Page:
The worst part about being in prison, for many women at the Hiland Mountain Correctional Center, is being separated from their children.

The next worst thing: the guilt.

“So selfish and worrying about our selves, and not thinking about our kids – and just being addicted to drugs,” said Veronica Zittnan, who has not seen her daughter, now seven, since she was three.

The “Lullaby Project,” which just finished its second year, is a chance for Hiland moms to make it up to their children.

It brings inmates and local musicians together to write lullabies.

The process begins with letters the Hiland moms write to their children. The musicians put their words to music, which are recorded on a CD and given to the children with a personal message from their moms.

“The women in this project have told me how their life has changed,” said Tamara McCoy, a singer-pianist, who returned for the second year of the project.”

McCoy says she’s also been changed by the Lullaby Project – and after hearing the stories of the women is not as quick to pass judgment.

Keys to Life Alaska is the non-profit organization which brought the Lullaby Project to Alaska. It's modeled on a program from the Carnegie Institute. 

Several hundred people made the trip to the Eagle River prison on Saturday to hear songs from the CD performed. Ticket sales and CD purchases will help pay for future Lullaby projects.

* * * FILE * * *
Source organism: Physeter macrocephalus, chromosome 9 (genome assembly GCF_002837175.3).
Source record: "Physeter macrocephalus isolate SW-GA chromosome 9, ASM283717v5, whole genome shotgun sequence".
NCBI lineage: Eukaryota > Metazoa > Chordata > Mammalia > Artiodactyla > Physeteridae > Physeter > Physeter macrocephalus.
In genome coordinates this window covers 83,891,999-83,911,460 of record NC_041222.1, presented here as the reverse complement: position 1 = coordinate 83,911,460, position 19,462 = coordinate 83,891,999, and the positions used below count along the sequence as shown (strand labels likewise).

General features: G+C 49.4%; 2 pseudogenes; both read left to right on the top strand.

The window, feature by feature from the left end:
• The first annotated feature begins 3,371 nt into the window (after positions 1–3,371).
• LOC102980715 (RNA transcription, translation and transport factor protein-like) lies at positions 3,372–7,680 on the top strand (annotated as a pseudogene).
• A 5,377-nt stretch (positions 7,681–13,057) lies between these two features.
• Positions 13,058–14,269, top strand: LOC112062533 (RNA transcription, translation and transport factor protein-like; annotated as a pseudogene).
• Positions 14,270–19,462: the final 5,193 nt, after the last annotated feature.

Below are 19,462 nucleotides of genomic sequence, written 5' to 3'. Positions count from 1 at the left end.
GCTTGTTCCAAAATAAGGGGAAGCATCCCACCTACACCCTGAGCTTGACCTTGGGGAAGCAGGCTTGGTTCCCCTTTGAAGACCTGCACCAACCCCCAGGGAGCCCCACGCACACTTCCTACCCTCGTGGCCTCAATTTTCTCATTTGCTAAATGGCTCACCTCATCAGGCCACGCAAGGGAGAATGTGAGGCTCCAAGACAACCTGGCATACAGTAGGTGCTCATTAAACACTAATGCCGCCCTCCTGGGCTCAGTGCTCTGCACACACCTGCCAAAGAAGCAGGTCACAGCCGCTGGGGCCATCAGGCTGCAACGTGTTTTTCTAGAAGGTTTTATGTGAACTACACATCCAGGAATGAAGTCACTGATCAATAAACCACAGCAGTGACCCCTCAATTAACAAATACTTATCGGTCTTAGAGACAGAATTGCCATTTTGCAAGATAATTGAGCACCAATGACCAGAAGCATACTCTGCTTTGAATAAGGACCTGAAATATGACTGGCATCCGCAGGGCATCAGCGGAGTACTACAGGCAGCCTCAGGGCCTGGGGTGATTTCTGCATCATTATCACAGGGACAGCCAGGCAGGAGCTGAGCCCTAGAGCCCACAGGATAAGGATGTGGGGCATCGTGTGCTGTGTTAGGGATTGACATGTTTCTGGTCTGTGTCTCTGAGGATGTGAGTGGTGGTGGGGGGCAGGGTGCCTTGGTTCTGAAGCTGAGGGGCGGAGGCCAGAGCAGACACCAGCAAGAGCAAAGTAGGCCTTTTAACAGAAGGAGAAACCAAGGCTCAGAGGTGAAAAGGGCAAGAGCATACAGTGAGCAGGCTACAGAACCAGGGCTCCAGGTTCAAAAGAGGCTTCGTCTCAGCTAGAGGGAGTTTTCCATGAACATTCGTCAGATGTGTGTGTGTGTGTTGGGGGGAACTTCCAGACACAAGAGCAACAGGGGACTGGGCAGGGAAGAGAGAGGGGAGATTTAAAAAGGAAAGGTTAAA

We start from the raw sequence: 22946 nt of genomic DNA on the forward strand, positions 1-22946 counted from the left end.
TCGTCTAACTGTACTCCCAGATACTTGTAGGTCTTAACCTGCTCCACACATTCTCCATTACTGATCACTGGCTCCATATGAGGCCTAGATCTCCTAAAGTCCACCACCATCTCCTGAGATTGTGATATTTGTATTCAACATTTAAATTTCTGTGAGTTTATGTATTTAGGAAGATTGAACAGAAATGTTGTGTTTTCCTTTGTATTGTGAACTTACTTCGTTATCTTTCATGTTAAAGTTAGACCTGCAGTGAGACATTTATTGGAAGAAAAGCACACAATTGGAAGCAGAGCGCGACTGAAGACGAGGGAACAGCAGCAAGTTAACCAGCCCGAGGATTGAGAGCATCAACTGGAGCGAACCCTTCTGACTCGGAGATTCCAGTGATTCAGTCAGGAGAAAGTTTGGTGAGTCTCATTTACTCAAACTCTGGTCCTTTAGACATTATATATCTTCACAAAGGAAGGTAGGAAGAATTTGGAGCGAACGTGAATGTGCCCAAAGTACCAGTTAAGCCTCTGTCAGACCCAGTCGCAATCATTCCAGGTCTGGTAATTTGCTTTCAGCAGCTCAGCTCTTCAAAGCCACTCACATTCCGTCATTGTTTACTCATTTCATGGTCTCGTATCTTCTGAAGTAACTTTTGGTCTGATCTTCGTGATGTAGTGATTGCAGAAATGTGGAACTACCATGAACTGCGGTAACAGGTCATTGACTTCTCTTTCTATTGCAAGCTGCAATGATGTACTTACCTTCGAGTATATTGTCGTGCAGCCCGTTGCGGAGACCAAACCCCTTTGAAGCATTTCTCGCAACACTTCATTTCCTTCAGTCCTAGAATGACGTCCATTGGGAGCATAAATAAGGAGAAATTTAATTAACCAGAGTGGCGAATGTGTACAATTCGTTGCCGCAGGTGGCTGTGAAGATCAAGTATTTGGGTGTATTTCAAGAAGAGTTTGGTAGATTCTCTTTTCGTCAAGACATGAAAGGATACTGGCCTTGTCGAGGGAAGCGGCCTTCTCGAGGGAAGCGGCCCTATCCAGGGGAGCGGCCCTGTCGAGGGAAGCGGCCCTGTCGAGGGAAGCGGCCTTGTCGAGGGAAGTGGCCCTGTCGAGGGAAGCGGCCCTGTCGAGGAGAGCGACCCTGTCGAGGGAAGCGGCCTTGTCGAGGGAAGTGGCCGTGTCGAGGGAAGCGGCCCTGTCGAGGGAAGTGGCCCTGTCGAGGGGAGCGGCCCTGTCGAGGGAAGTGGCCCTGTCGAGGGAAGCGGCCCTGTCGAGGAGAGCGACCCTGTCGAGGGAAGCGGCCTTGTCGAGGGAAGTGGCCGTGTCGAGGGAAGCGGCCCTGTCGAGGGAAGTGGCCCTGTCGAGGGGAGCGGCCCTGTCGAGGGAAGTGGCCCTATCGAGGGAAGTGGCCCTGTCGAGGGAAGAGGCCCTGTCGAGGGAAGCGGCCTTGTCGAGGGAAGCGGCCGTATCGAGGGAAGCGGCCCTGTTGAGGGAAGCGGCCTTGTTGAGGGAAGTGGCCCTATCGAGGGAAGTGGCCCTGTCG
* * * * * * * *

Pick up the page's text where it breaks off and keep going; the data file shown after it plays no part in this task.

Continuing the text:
Alaska’s First Lady Donna Walker addressed the inmates 

“And I know that for many of you, it is the love for your children that is making the impossible, possible.”

Such was the case for Shawn Muese’ Fesagaiga, who took part in the Lullaby Project last year as an inmate. She wrote a lullaby for her children called “Angels from Heaven,” in her native Samoan language.

Fesagaiga is now out of prison and returned to Hiland to help mentor her former inmates. 

She says her Lullaby helped set the stage for her reunion with her children.

“When I got out, I met up with my kids, like a day after and gave them the CD,” Fesagaiga said. “And ever since then, my kids haven’t stopped listening to it, even if it’s scratched.”

Three of her sons were at Saturday’s concert to watch their mom perform some of the songs on the new Lullaby CD.

“I’m proud that she got this far,” said Felise Paepae, who hadn’t seen his mom in five years until she got out of prison recently. “She’s done so many things, that I’m happy.”

Shana Jones, another former inmate, who took part in the first Lullaby Project, also returned as a mentor. 

“I know what it was like to be here. I spent a lot of time here,” said Jones, who struggled with addiction, like many of the women at Hiland.

“It’s nice to give back to the ladies and let them know you can have a successful life outside of here,” Jones said.

Jones helped Veronica Zittnan write her lullaby, “I Think of You Every Day.”

Zittnan says every Hiland mom worries their kids will forget them or think that they don’t care.

She says Jones’ return as a mentor has inspired her.

“It gives me hope that I can get out and do good.” 

Editors note: KTVA’s public affairs program, Frontiers, will feature the Lullaby Project on November 19th. Frontiers airs on KTVA-Channel 11 at 4:30 and 10:30 p.m. on Sundays.

Copyright 2017 KTVA. All rights reserved.

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